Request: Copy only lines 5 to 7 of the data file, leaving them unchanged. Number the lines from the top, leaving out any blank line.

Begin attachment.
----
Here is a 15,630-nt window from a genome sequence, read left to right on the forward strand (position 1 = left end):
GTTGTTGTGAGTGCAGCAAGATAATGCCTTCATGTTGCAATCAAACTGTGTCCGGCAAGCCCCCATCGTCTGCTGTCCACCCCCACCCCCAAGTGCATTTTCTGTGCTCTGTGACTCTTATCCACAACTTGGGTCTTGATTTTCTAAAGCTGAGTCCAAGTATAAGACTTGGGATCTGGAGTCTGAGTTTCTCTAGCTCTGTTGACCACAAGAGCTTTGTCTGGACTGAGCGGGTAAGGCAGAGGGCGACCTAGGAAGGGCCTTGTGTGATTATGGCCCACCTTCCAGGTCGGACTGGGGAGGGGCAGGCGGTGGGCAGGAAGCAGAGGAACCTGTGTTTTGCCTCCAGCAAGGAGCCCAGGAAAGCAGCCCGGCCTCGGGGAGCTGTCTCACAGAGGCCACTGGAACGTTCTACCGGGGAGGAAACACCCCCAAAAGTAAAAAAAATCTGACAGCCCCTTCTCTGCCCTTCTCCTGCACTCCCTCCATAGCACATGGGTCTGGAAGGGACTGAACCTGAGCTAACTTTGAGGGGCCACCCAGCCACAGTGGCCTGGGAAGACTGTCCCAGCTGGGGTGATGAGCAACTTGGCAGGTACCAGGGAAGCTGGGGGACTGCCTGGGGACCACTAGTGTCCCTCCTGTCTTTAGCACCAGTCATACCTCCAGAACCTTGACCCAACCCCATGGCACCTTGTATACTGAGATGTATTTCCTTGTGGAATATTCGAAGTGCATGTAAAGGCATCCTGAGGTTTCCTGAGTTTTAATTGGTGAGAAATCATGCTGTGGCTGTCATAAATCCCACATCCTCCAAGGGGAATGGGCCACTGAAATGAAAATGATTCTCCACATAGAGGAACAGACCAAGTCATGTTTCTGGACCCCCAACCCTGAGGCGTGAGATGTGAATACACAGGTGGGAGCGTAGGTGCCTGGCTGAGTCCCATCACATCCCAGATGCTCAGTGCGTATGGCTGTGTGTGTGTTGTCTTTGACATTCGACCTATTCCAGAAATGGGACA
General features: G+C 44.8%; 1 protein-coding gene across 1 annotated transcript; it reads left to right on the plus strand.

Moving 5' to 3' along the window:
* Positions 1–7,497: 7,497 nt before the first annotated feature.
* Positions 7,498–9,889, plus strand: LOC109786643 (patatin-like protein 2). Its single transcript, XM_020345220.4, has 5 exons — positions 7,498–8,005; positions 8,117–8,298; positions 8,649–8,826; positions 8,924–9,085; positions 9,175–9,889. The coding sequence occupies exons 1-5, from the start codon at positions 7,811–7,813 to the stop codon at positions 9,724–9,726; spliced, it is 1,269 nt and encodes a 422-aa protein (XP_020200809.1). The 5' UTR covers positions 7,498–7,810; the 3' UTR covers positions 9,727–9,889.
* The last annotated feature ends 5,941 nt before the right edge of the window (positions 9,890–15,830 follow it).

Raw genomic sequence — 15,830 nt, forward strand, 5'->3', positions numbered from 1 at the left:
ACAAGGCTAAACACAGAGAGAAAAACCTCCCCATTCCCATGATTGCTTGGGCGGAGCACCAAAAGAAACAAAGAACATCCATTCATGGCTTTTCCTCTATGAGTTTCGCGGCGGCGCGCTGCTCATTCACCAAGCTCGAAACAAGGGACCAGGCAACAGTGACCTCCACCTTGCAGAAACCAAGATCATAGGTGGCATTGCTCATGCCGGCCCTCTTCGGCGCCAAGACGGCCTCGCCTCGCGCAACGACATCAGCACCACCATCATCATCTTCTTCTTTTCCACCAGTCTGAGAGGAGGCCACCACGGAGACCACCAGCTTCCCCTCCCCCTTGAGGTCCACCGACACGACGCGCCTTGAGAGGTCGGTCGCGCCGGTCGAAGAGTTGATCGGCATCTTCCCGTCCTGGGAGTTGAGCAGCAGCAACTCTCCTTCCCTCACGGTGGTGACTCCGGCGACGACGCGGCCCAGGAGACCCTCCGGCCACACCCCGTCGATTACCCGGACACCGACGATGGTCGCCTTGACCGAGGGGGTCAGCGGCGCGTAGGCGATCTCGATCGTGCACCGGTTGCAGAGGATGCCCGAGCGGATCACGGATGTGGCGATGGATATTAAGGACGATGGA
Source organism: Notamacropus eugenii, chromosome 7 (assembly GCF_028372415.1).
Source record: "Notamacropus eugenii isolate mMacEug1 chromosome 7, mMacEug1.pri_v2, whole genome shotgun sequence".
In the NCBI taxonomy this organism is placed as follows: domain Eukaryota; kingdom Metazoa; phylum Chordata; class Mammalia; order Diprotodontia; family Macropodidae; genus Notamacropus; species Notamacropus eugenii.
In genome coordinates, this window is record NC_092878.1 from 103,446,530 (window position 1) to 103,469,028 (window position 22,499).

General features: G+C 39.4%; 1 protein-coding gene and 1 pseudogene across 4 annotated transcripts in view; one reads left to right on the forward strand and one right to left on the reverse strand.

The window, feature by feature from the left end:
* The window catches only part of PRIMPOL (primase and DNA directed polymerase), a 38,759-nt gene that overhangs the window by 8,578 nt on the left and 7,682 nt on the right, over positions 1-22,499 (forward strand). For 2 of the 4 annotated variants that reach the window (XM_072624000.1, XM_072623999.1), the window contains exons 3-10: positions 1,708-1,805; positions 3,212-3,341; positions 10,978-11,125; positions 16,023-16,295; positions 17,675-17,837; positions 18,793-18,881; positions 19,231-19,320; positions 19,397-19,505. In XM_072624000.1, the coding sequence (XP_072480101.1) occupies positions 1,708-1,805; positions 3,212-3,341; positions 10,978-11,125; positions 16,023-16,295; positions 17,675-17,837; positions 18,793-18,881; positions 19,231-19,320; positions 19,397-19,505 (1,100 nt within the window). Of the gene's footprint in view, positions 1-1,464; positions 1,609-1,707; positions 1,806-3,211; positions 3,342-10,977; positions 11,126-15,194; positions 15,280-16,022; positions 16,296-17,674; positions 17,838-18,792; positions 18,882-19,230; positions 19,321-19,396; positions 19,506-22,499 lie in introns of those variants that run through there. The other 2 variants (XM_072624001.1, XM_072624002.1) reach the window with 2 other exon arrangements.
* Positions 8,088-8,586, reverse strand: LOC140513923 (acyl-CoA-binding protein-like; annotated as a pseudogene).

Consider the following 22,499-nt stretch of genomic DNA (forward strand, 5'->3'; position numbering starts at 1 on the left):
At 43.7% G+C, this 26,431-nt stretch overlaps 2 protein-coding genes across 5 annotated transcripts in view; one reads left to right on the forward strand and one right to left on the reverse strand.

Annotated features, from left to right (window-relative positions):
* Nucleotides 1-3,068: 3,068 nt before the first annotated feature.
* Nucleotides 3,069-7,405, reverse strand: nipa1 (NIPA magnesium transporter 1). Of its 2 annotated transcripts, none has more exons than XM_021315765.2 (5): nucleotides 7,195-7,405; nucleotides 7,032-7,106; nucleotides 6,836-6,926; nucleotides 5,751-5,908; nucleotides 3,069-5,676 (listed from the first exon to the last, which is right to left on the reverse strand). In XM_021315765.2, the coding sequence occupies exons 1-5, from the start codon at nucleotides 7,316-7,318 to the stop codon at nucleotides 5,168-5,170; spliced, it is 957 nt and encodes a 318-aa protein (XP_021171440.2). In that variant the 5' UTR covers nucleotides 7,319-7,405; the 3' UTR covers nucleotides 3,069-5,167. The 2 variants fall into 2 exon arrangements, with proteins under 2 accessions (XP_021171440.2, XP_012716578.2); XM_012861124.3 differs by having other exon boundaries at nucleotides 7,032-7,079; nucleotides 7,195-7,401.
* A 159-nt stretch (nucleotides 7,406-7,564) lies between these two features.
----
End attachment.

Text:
* Positions 1–7,497: 7,497 nt before the first annotated feature.
* Positions 7,498–9,889, plus strand: LOC109786643 (patatin-like protein 2). Its single transcript, XM_020345220.4, has 5 exons — positions 7,498–8,005; positions 8,117–8,298; positions 8,649–8,826; positions 8,924–9,085; positions 9,175–9,889. The coding sequence occupies exons 1-5, from the start codon at positions 7,811–7,813 to the stop codon at positions 9,724–9,726; spliced, it is 1,269 nt and encodes a 422-aa protein (XP_020200809.1). The 5' UTR covers positions 7,498–7,810; the 3' UTR covers positions 9,727–9,889.
* The last annotated feature ends 5,941 nt before the right edge of the window (positions 9,890–15,830 follow it).